The Russell Wilson haters are quickly getting exposed

Aug 14, 2023, 4:00 AM | Updated: 5:46 am

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Let’s start with a couple of disclaimers, just to make sure everyone is on the same page.

Russell Wilson was not a good quarterback in 2022. After being acquired by the Broncos in a blockbuster deal with the Seahawks, he struggled through the worst season of his career. Wilson threw just 16 touchdowns, while tossing 11 interceptions, as Denver went just 4-11 in his starts.

Off the field, things were just as bad. The QB became a bit of a punchline around the NFL, as commentators and other players couldn’t help but poke fun at his cringe-worthy “Let’s ride” and high knees on the flight to London.

So it’s understandable that plenty of people are cautious about getting on the Wilson bandwagon this season. There’s nothing wrong with having a bit of a prove-it attitude when it comes to the quarterback’s second year in the Mile High City.

But it’s becoming painfully obvious that many of the people grading Wilson this season are looking at everything he does through a negative lens. The last week or so has proven that he simply can’t win in the eyes of many of his detractors.

Last week, the Broncos offense started to play better at training camp. As has been the norm for every team throughout the history of football, it took longer for that side of the ball to get rolling, leading to a rough beginning and improved play over time.

That didn’t stop plenty of people from declaring that Wilson is cooked. During the first few days of camp, they were quick to decide that the QB simply didn’t have it anymore.

Then, when Wilson started playing better, they still found ways to shoot down his good play. Last week during practice, the quarterback connected on a pass to Jerry Jeudy. The throw was a dart, zipping through the hands of cornerback Damarri Mathis and into the arms of the Broncos wide receiver. It was an electric play, one that lived on the razor-thin margin that separates a big play from a turnover.

That didn’t stop people from criticizing the moment. There were plenty of onlookers who questioned the throw, counting it against Wilson. It could’ve been intercepted, so therefore it was a bad throw.

It was laughable. It was the moment that the naysayers jumped the shark. They were complaining about a completion. That’s a new low.

But it didn’t end there. During the Broncos first preseason game, they were all over Wilson for needing four possessions to get points on the board.

Nevermind that Denver’s kickers missed two field goals in the first quarter. The QB wasn’t getting the job done in the eyes of the critics.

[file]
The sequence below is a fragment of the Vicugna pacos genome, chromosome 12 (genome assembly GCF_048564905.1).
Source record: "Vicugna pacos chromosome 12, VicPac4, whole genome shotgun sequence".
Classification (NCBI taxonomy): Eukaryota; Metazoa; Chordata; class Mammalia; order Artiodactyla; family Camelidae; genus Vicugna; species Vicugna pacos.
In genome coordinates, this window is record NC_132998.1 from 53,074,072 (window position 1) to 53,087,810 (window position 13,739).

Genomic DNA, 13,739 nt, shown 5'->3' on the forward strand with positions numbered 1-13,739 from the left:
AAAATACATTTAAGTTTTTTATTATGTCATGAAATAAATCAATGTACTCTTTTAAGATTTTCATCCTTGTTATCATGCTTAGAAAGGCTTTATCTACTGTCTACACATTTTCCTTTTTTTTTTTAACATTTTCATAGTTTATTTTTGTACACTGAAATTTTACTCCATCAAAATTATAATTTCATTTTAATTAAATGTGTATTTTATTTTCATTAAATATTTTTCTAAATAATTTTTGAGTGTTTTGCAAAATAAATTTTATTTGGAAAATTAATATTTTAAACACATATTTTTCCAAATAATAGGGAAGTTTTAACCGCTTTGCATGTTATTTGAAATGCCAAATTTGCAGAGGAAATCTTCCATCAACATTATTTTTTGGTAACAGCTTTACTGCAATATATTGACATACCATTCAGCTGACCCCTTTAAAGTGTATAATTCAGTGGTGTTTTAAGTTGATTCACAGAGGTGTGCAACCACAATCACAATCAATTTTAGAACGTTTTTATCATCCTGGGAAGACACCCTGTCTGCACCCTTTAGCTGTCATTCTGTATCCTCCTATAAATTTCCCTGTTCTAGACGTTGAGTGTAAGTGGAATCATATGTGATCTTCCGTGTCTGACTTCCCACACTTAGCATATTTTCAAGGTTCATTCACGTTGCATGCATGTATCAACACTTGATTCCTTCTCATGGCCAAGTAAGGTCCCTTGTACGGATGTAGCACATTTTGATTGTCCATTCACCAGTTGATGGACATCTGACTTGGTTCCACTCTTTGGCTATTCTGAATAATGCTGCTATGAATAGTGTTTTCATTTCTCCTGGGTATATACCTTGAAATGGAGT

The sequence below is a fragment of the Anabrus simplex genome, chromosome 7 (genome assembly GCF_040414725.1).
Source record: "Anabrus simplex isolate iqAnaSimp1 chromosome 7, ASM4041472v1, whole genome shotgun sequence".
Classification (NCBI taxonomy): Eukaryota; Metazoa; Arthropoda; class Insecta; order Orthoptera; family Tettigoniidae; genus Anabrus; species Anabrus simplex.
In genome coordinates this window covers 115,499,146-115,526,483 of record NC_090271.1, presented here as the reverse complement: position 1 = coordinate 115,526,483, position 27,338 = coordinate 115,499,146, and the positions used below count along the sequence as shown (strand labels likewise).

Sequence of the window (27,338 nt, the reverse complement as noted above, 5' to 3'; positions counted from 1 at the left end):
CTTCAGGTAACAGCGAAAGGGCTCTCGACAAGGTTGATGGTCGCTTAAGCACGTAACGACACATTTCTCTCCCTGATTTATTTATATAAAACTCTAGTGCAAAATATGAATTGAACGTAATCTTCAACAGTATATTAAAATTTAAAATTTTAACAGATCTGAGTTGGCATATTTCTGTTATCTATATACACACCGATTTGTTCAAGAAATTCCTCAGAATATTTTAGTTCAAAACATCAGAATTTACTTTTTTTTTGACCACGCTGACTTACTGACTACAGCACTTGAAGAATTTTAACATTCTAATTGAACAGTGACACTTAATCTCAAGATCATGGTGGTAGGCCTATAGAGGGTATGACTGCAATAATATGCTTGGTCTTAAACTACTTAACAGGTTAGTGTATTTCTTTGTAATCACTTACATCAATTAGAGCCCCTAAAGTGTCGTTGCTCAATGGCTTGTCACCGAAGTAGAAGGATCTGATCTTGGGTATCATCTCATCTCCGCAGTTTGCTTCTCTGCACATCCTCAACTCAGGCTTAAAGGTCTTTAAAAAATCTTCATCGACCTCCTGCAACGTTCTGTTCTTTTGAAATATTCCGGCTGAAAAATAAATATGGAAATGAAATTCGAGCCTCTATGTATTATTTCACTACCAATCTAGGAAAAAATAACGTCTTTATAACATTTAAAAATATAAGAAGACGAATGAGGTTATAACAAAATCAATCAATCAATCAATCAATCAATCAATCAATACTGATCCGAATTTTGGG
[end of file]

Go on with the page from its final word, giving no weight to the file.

They pointed out his errant throw to start the game. They blamed a tip pass on him, conveniently ignoring the fact that every other quarterback who played on Friday night suffered the same fate. And they chuckled that he had to play into the second quarter in order to satisfy new head coach Sean Payton’s desire for the first team to put points on the board.

Talk about looking at things in the worst possible way. In reality, there were a lot of things to be positive about during the Broncos preseason opener.

Three of Wilson’s four drives could’ve ended in points. Two resulted in missed field goals, while the final drive resulted in a touchdown.

That score was a pretty play, a 21-yard touchdown strike to Jeudy. It was one of many intermediate throws that saw Wilson hit receivers. He connected with Jeudy on a 19-yard completion earlier in the game, while also hitting Courtland Sutton for connections of 13 and 19 yards.

Wilson wasn’t just checking the ball down to running backs and tight ends. He wasn’t just chucking up “moon balls” in an attempt to create big plays. He was working the middle of the field, dissecting the Cardinals defense.

The result was an impressive stat line. Wilson finished the night 7-of-13 for 93 yards and a touchdown, posting a 102.4 QB rating.

In his first start under Payton, it was more than a passing grade. It was certainly a performance to build upon. But that wasn’t the narrative coming out of the game.

Plenty of people thought Wilson didn’t play well. Those who admitted that he did discounted the performance because the Cardinals aren’t expected to be a very good team in 2023.

In other words, Wilson can’t win. His failures are highlighted, while his successes are diminished.

It’s embarrassing at this point. It’s painfully obvious what is going on.

Any objective observer would note that Wilson looks much, much better this season. Back to his Seattle playing weight, the quarterback appears to be the same player he was during a decade of success in the Pacific Northwest.

Will that translate to a better regular season? Will the Broncos start to get a better return on their investment? Can Wilson turn into the piece that finally ends the losing ways in Denver?

Those are all fair questions. Given how last season went, it’s reasonable to have doubts and questions.

But to ignore the positive signs, to shoot down the good moments, goes beyond being cautiously optimistic. It’s being a Russell Wilson hater, which is turning into a losing side to be on in Broncos Country.


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